Xinming Hu: Metal and Nitrogen Doped Porous Carbon Electrocatalysts for CO2 Reduction

posted 14 Jun 2017, 00:48 by Peter Boggild

Xin-Ming Hu, Halvor H. Hval, Steen U. Pedersen, and Kim Daasbjerg
Carbon Dioxide Activation Center (CADIAC), Interdisciplinary Nanoscience Center (iNANO), Aarhus University. Gustav Wieds Vej 14, 8000 Aarhus C, Denmark

Metalloporphyrins immobilized on carbon materials have been proved to be catalytically active for CO2 electroreduction in neutral water.[1-2] The porous carbon materials installed with metalloporphyrin-like structures are expected to be more promising due to their large surface area, high conductivity, and good chemical stability.[3] In this work, we prepared a series of transition metal and nitrogen co-doped carbon materials (M-N-C) via silica-templated pyrolysis. The resulting M-N-C features porous and metalloporphyrin-like structures. Of the materials studied, the Ni-N-C exhibits the highest Faradiac efficiency (91%) for CO2-to-CO conversion at an overpotential of 450 mV, while the Fe-N-C shows the highest current density (3.5 mA cm^-2) associated with a decent Faradiac efficiency (81%) for CO production. The acid leaching and cyanide poisoning experiments verify that the atomically dispersed metal centers embedded in the carbon platform are the origin of the catalytic activity. Importantly, the performance of the M-N-C electrocatalyst for CO2 reduction differs substantially from that of the corresponding metalloporphyrin immobilized on carbon materials. This may be attributed to the different coordination environment of the metal in M-N-C compared with that of the molecular metalloporphyrin.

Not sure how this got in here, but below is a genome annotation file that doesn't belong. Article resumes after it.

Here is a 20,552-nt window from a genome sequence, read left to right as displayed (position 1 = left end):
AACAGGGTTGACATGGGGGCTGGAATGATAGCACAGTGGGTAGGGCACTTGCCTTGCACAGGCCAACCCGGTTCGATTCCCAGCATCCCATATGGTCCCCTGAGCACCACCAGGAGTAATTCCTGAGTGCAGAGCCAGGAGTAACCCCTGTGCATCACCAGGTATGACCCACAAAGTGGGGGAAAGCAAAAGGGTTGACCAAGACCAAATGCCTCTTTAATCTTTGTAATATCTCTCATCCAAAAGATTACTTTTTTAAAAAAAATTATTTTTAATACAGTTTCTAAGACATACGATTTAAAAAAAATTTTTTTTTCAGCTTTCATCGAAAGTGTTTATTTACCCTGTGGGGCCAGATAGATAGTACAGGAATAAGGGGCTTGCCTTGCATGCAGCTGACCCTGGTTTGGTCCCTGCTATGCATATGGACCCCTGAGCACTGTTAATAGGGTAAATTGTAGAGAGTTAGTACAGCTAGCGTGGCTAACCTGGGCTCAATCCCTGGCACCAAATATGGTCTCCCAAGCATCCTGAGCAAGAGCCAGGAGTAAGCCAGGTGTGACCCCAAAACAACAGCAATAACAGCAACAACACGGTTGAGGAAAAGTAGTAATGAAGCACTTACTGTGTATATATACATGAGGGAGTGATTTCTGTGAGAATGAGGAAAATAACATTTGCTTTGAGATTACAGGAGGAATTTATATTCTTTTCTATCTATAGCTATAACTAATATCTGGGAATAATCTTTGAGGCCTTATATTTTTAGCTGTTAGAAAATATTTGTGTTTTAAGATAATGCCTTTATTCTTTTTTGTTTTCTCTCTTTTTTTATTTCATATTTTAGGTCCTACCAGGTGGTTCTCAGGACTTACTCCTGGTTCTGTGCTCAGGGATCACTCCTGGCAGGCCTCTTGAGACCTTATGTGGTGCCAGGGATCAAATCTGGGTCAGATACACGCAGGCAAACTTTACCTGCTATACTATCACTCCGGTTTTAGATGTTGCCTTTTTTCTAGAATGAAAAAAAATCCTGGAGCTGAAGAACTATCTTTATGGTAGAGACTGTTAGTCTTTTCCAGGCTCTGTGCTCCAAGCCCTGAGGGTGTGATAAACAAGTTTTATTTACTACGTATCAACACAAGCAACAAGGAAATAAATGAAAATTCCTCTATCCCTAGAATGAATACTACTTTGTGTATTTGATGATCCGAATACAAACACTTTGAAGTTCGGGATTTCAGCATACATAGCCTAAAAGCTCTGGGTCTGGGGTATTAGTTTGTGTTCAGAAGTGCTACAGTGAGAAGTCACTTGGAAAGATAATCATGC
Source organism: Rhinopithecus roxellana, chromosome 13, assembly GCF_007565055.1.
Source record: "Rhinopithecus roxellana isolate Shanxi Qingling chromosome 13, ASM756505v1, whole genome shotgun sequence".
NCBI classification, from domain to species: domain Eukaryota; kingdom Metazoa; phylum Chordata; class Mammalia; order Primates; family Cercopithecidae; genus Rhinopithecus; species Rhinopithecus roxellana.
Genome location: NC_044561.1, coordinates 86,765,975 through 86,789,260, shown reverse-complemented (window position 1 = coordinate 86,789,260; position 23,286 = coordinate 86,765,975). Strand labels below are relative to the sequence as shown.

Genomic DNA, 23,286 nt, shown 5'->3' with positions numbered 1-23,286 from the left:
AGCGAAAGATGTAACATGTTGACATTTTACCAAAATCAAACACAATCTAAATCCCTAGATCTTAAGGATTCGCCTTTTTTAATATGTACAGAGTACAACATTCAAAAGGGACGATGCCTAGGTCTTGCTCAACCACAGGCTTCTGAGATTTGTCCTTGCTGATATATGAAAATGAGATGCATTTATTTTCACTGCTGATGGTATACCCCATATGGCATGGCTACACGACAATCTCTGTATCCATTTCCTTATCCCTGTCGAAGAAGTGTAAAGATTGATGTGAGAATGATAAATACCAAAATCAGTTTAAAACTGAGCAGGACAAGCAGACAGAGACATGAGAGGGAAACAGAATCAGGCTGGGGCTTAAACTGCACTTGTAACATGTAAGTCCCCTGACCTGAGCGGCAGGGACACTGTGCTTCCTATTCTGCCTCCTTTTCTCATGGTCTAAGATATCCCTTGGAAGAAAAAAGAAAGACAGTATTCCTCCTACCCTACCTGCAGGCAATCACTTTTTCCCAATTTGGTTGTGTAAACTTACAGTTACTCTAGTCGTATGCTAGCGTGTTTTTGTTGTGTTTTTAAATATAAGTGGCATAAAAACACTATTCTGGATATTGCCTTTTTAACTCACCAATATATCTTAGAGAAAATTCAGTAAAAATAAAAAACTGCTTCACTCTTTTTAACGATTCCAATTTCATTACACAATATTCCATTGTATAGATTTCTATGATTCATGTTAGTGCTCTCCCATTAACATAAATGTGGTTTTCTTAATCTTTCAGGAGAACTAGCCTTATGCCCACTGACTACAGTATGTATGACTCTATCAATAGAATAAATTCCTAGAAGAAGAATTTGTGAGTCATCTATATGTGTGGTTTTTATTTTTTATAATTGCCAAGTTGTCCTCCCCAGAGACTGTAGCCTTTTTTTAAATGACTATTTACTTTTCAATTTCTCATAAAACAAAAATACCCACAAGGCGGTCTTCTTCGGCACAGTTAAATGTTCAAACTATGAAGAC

1. Maurin, A.; Robert, M. J. Am. Chem. Soc. 2016, 138, 2492−2495.
2. Hu, X.-M.; Rønne, M. H.; Pedersen, S. U.; Skrydstrup, T.; Daasbjerg, K. Angew. Chem. Int. Ed. 2017, 56, 6468-6472.
3. Liang, H. W.; Bruller, S.; Dong, R. H.; Zhang, J.; Feng, X. L.; Mullen, K. Nat. Commun. 2015, 6, 7992.